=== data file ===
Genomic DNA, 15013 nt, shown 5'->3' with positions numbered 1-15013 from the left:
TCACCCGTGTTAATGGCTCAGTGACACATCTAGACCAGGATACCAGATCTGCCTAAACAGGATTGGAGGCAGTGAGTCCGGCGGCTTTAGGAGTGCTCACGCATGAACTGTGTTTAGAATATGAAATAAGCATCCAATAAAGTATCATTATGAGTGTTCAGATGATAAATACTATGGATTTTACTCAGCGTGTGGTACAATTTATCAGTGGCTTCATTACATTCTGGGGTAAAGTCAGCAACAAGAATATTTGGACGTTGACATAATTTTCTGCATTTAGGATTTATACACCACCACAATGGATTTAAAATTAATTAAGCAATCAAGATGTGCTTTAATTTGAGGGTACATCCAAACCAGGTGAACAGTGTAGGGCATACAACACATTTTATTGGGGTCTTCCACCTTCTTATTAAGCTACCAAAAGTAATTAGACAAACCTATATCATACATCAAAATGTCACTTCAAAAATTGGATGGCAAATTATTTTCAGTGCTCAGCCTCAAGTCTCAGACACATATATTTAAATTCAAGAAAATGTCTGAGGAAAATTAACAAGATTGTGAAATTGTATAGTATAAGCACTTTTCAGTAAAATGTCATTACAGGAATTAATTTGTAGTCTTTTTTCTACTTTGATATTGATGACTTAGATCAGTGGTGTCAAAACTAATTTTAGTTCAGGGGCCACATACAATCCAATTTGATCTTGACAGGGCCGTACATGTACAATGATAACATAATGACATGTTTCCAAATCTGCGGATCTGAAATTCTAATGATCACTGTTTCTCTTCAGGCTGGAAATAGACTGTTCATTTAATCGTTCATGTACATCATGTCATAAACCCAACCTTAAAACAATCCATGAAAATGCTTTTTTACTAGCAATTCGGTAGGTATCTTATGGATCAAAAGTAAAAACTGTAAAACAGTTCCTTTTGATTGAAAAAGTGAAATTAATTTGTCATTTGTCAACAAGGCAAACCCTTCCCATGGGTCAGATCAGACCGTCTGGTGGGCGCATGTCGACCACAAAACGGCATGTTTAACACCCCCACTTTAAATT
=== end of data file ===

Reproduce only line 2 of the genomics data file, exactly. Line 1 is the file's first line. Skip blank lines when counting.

TCACCCGTGTTAATGGCTCAGTGACACATCTAGACCAGGATACCAGATCTGCCTAAACAGGATTGGAGGCAGTGAGTCCGGCGGCTTTAGGAGTGCTCACGCATGAACTGTGTTTAGAATATGAAATAAGCATCCAATAAAGTATCATTATGAGTGTTCAGATGATAAATACTATGGATTTTACTCAGCGTGTGGTACAATTTATCAGTGGCTTCATTACATTCTGGGGTAAAGTCAGCAACAAGAATATTTGGACGTTGACATAATTTTCTGCATTTAGGATTTATACACCACCACAATGGATTTAAAATTAATTAAGCAATCAAGATGTGCTTTAATTTGAGGGTACATCCAAACCAGGTGAACAGTGTAGGGCATACAACACATTTTATTGGGGTCTTCCACCTTCTTATTAAGCTACCAAAAGTAATTAGACAAACCTATATCATACATCAAAATGTCACTTCAAAAATTGGATGGCAAATTATTTTCAGTGCTCAGCCTCAAGTCTCAGACACATATATTTAAATTCAAGAAAATGTCTGAGGAAAATTAACAAGATTGTGAAATTGTATAGTATAAGCACTTTTCAGTAAAATGTCATTACAGGAATTAATTTGTAGTCTTTTTTCTACTTTGATATTGATGACTTAGATCAGTGGTGTCAAAACTAATTTTAGTTCAGGGGCCACATACAATCCAATTTGATCTTGACAGGGCCGTACATGTACAATGATAACATAATGACATGTTTCCAAATCTGCGGATCTGAAATTCTAATGATCACTGTTTCTCTTCAGGCTGGAAATAGACTGTTCATTTAATCGTTCATGTACATCATGTCATAAACCCAACCTTAAAACAATCCATGAAAATGCTTTTTTACTAGCAATTCGGTAGGTATCTTATGGATCAAAAGTAAAAACTGTAAAACAGTTCCTTTTGATTGAAAAAGTGAAATTAATTTGTCATTTGTCAACAAGGCAAACCCTTCCCATGGGTCAGATCAGACCGTCTGGTGGGCGCATGTCGACCACAAAACGGCATGTTTAACACCCCCACTTTAAATT